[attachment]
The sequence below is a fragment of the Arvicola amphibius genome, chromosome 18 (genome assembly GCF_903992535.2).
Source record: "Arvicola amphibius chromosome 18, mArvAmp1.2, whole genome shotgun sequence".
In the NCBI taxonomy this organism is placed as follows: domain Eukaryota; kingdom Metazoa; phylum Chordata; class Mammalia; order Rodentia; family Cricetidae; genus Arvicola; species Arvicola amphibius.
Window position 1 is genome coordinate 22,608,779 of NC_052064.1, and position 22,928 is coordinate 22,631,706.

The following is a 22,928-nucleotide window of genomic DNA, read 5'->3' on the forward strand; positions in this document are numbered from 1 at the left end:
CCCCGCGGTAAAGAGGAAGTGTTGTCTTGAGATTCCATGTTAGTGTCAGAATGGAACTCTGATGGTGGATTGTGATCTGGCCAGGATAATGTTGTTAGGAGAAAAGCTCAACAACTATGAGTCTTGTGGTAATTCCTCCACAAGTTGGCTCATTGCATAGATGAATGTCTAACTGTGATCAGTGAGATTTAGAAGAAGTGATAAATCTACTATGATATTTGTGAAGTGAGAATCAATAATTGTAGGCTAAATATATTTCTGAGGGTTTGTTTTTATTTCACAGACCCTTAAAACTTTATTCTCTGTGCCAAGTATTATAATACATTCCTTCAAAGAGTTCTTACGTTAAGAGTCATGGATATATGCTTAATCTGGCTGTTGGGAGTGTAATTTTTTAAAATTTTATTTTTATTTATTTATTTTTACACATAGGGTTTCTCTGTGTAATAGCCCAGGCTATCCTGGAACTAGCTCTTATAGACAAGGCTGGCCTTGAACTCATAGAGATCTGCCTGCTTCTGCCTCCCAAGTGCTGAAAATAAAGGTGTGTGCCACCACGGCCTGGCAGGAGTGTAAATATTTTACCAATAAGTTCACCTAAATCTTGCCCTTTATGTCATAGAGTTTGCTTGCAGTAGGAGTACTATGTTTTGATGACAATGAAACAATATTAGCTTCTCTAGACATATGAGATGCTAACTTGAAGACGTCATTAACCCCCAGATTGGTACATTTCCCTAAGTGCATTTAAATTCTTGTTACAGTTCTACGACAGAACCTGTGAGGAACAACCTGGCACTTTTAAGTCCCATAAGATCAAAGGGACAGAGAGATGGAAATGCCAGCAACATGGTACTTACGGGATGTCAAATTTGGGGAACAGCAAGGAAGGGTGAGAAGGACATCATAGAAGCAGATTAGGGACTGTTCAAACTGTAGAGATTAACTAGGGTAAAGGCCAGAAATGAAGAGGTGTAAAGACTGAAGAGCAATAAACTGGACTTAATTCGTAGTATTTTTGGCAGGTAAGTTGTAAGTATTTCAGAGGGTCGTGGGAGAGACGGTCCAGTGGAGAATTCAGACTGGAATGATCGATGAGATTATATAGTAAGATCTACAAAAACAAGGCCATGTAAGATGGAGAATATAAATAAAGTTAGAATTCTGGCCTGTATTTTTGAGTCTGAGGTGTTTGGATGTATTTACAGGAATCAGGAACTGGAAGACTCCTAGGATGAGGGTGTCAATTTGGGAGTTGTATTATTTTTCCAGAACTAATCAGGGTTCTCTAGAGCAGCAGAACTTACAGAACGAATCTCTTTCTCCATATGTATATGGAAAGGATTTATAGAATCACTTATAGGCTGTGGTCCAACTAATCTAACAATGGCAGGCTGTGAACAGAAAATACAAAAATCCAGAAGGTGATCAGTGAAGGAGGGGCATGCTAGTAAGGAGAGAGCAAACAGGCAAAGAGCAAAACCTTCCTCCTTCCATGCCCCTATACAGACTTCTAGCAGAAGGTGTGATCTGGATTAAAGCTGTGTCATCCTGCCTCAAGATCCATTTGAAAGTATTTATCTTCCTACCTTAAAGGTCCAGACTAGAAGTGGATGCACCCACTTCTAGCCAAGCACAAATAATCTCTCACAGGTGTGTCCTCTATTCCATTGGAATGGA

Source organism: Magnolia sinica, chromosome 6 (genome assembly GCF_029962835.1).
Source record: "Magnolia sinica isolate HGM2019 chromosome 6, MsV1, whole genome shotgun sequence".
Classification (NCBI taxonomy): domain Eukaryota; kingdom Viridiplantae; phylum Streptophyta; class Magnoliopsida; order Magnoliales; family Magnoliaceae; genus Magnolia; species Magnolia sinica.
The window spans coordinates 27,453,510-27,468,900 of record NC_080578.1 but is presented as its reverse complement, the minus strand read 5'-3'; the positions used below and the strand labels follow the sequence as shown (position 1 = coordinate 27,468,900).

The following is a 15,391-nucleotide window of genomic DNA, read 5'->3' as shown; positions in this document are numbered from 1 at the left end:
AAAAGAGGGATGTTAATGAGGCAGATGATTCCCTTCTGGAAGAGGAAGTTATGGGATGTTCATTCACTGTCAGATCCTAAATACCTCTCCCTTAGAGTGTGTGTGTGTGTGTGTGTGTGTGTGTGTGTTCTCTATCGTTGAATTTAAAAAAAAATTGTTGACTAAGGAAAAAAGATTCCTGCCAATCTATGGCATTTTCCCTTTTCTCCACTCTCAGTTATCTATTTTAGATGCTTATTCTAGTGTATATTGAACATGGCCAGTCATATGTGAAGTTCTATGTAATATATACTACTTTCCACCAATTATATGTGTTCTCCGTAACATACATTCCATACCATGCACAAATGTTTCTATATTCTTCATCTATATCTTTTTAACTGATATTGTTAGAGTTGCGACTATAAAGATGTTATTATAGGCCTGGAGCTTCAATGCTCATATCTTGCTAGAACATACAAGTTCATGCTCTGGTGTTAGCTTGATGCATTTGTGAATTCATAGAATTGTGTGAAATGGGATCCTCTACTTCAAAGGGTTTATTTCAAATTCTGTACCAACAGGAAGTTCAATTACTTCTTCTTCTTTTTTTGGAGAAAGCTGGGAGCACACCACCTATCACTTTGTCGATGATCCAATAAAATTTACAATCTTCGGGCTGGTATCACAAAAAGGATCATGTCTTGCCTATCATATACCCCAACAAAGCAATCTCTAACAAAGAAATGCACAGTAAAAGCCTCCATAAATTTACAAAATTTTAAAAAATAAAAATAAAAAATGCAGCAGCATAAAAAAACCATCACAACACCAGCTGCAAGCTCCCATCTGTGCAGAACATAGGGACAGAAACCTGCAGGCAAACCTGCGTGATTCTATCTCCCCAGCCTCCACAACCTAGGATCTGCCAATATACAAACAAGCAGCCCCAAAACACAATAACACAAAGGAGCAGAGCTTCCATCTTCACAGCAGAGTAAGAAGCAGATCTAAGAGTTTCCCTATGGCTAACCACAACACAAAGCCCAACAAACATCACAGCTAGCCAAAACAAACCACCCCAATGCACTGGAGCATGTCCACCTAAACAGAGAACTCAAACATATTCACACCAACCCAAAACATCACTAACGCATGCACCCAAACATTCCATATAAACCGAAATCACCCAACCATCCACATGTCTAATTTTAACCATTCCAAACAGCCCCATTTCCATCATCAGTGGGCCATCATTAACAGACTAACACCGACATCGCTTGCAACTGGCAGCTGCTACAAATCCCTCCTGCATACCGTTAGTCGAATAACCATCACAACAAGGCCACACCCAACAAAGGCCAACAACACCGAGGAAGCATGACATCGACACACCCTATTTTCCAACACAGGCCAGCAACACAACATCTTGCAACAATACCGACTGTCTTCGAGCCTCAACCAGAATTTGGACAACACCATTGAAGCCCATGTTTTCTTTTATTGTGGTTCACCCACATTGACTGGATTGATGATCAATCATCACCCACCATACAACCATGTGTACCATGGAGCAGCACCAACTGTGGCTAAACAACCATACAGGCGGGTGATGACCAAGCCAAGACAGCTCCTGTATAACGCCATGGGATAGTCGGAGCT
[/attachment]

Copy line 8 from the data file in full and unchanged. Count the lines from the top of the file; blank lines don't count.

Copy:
Source record: "Magnolia sinica isolate HGM2019 chromosome 6, MsV1, whole genome shotgun sequence".